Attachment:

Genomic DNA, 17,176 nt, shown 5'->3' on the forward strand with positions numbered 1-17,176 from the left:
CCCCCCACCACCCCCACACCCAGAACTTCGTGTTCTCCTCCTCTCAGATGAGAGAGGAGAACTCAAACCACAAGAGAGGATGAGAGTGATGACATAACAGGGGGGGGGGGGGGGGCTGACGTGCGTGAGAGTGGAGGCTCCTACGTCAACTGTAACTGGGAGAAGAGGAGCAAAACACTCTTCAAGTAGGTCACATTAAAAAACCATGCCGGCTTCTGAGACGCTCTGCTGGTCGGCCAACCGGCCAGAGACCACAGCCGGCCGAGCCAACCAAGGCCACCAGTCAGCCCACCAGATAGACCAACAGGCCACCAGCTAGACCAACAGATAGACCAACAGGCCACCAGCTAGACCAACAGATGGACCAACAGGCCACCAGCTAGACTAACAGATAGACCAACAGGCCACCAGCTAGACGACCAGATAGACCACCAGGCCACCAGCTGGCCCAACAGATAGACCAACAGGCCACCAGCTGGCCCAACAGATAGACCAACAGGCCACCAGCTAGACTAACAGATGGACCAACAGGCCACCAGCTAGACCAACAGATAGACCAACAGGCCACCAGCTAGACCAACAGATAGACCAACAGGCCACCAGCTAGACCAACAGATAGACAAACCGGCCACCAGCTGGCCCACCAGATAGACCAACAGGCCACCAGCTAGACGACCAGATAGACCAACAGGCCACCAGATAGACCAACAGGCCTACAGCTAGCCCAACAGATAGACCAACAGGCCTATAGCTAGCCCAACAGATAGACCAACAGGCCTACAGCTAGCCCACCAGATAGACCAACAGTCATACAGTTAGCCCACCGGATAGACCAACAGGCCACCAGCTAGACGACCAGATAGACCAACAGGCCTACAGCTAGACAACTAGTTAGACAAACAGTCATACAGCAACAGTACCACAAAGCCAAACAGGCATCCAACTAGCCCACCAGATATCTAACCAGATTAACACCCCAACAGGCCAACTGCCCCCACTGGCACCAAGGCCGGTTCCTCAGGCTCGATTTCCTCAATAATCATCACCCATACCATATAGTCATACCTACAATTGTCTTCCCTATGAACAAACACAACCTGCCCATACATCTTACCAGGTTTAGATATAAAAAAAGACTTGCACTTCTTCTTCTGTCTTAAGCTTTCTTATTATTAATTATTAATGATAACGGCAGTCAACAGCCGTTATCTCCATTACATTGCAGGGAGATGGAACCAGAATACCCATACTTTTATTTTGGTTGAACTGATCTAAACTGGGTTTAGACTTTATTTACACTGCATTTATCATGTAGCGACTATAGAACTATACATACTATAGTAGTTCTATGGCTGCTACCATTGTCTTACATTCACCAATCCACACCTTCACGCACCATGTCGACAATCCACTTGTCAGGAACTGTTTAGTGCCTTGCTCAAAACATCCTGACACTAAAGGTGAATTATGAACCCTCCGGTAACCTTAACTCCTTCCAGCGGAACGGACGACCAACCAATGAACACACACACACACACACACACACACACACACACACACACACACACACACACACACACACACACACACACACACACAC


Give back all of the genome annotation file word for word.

Genomic DNA, 17,176 nt, shown 5'->3' on the forward strand with positions numbered 1-17,176 from the left:
CCCCCCACCACCCCCACACCCAGAACTTCGTGTTCTCCTCCTCTCAGATGAGAGAGGAGAACTCAAACCACAAGAGAGGATGAGAGTGATGACATAACAGGGGGGGGGGGGGGGGCTGACGTGCGTGAGAGTGGAGGCTCCTACGTCAACTGTAACTGGGAGAAGAGGAGCAAAACACTCTTCAAGTAGGTCACATTAAAAAACCATGCCGGCTTCTGAGACGCTCTGCTGGTCGGCCAACCGGCCAGAGACCACAGCCGGCCGAGCCAACCAAGGCCACCAGTCAGCCCACCAGATAGACCAACAGGCCACCAGCTAGACCAACAGATAGACCAACAGGCCACCAGCTAGACCAACAGATGGACCAACAGGCCACCAGCTAGACTAACAGATAGACCAACAGGCCACCAGCTAGACGACCAGATAGACCACCAGGCCACCAGCTGGCCCAACAGATAGACCAACAGGCCACCAGCTGGCCCAACAGATAGACCAACAGGCCACCAGCTAGACTAACAGATGGACCAACAGGCCACCAGCTAGACCAACAGATAGACCAACAGGCCACCAGCTAGACCAACAGATAGACCAACAGGCCACCAGCTAGACCAACAGATAGACAAACCGGCCACCAGCTGGCCCACCAGATAGACCAACAGGCCACCAGCTAGACGACCAGATAGACCAACAGGCCACCAGATAGACCAACAGGCCTACAGCTAGCCCAACAGATAGACCAACAGGCCTATAGCTAGCCCAACAGATAGACCAACAGGCCTACAGCTAGCCCACCAGATAGACCAACAGTCATACAGTTAGCCCACCGGATAGACCAACAGGCCACCAGCTAGACGACCAGATAGACCAACAGGCCTACAGCTAGACAACTAGTTAGACAAACAGTCATACAGCAACAGTACCACAAAGCCAAACAGGCATCCAACTAGCCCACCAGATATCTAACCAGATTAACACCCCAACAGGCCAACTGCCCCCACTGGCACCAAGGCCGGTTCCTCAGGCTCGATTTCCTCAATAATCATCACCCATACCATATAGTCATACCTACAATTGTCTTCCCTATGAACAAACACAACCTGCCCATACATCTTACCAGGTTTAGATATAAAAAAAGACTTGCACTTCTTCTTCTGTCTTAAGCTTTCTTATTATTAATTATTAATGATAACGGCAGTCAACAGCCGTTATCTCCATTACATTGCAGGGAGATGGAACCAGAATACCCATACTTTTATTTTGGTTGAACTGATCTAAACTGGGTTTAGACTTTATTTACACTGCATTTATCATGTAGCGACTATAGAACTATACATACTATAGTAGTTCTATGGCTGCTACCATTGTCTTACATTCACCAATCCACACCTTCACGCACCATGTCGACAATCCACTTGTCAGGAACTGTTTAGTGCCTTGCTCAAAACATCCTGACACTAAAGGTGAATTATGAACCCTCCGGTAACCTTAACTCCTTCCAGCGGAACGGACGACCAACCAATGAACACACACACACACACACACACACACACACACACACACACACACACACACACACACACACACACACACACACACACAC